Let’s take a look at the nutritional breakdown of peanut butter:
Carbohydrates: 20 grams (13 percent of calories)Fat: 50 grams (72 percent of calories)Protein: 25 grams (15 percent of calories)
There are 558 calories in a 100-gram portion of peanut butter. Although peanut butter is a rich protein, it is lacking in some essential amino acids such as lysine. If you want to make use of the protein you need to eat a lysine-rich source of protein along with it, such as meat or cheese.
Peanut butter contains about 50 percent monounsaturated fat and 20 percent saturated. The remaining fat is polyunsaturated fat, comprised mostly of omega-6 fatty acid linoleic acid, which can cause a problem
100-gram serving of peanut butter provides a plethora of vitamins and minerals including:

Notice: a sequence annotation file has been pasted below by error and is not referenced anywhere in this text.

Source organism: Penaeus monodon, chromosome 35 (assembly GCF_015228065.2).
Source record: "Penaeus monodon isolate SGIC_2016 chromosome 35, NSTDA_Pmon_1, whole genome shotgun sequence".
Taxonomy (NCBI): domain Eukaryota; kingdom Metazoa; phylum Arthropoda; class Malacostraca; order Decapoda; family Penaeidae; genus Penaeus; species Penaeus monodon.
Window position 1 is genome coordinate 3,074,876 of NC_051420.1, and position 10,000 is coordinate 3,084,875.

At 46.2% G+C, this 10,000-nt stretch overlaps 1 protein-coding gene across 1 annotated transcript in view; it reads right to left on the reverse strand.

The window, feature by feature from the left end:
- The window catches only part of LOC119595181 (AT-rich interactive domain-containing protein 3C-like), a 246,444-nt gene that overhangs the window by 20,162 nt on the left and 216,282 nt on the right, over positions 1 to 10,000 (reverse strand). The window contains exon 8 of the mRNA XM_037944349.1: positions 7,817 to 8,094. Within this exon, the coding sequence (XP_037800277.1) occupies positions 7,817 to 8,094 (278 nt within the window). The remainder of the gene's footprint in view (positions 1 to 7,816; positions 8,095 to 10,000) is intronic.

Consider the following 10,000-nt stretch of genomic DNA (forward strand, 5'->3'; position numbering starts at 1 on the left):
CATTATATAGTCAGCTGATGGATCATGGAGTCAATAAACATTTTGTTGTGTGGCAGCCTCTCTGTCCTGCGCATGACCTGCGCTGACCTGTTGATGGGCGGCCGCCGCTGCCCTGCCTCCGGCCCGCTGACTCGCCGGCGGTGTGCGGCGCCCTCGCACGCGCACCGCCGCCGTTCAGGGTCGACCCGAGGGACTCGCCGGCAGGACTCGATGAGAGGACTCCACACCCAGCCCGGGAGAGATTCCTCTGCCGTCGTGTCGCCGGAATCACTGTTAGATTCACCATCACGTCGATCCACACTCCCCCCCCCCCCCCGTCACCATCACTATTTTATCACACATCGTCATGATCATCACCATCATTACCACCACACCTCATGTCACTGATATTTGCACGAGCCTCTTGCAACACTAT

Vitamin E: 45 percent of the RDAVitamin B3 (Niacin): 67 percent of the RDAVitamin B6: 27 percent of the RDAFolate: 18 percent of the RDAMagnesium: 39 percent of the RDACopper: 24 percent of the RDAManganese: 73 percent of the RDA
In addition, peanut butter also includes a good dose of vitamin B5, potassium, iron, zinc and selenium
Although all of this sounds pretty good, it is important to realize that calorie for calorie, peanut butter isn’t all that nutritious, when compared to low-calorie plant foods such as spinach or broccoli.
Peanuts contain peanut agglutinin (PNA). This is a protein that binds to a sugar seen in many human cancers.
Peanuts, which grow underground, are colonized by a fungus known as aspergillus, a source of aflatoxins. These are toxic and highly carcinogenic. Although we can resist short-term exposure to these toxins, no one is quite sure what long term exposure might do. Research says it may not be a good thing